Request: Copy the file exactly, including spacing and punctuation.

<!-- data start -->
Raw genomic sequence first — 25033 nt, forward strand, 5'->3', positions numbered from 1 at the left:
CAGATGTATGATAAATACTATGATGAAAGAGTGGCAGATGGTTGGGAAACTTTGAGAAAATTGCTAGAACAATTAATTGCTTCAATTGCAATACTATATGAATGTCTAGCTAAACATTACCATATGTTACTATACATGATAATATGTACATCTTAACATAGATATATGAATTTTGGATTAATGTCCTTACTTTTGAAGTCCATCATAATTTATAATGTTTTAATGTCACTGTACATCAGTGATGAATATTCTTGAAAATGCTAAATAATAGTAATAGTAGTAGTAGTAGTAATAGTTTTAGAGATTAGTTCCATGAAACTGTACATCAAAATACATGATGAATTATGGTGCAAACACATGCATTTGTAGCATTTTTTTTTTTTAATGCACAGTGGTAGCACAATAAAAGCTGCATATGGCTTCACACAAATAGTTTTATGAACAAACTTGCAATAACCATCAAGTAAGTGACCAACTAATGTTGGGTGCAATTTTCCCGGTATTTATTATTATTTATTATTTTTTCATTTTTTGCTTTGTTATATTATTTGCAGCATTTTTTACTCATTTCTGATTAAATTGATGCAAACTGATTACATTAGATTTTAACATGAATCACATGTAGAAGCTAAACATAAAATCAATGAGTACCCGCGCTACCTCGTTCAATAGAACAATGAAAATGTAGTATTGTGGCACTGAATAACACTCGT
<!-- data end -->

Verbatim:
Raw genomic sequence first — 25033 nt, forward strand, 5'->3', positions numbered from 1 at the left:
CAGATGTATGATAAATACTATGATGAAAGAGTGGCAGATGGTTGGGAAACTTTGAGAAAATTGCTAGAACAATTAATTGCTTCAATTGCAATACTATATGAATGTCTAGCTAAACATTACCATATGTTACTATACATGATAATATGTACATCTTAACATAGATATATGAATTTTGGATTAATGTCCTTACTTTTGAAGTCCATCATAATTTATAATGTTTTAATGTCACTGTACATCAGTGATGAATATTCTTGAAAATGCTAAATAATAGTAATAGTAGTAGTAGTAGTAATAGTTTTAGAGATTAGTTCCATGAAACTGTACATCAAAATACATGATGAATTATGGTGCAAACACATGCATTTGTAGCATTTTTTTTTTTTAATGCACAGTGGTAGCACAATAAAAGCTGCATATGGCTTCACACAAATAGTTTTATGAACAAACTTGCAATAACCATCAAGTAAGTGACCAACTAATGTTGGGTGCAATTTTCCCGGTATTTATTATTATTTATTATTTTTTCATTTTTTGCTTTGTTATATTATTTGCAGCATTTTTTACTCATTTCTGATTAAATTGATGCAAACTGATTACATTAGATTTTAACATGAATCACATGTAGAAGCTAAACATAAAATCAATGAGTACCCGCGCTACCTCGTTCAATAGAACAATGAAAATGTAGTATTGTGGCACTGAATAACACTCGT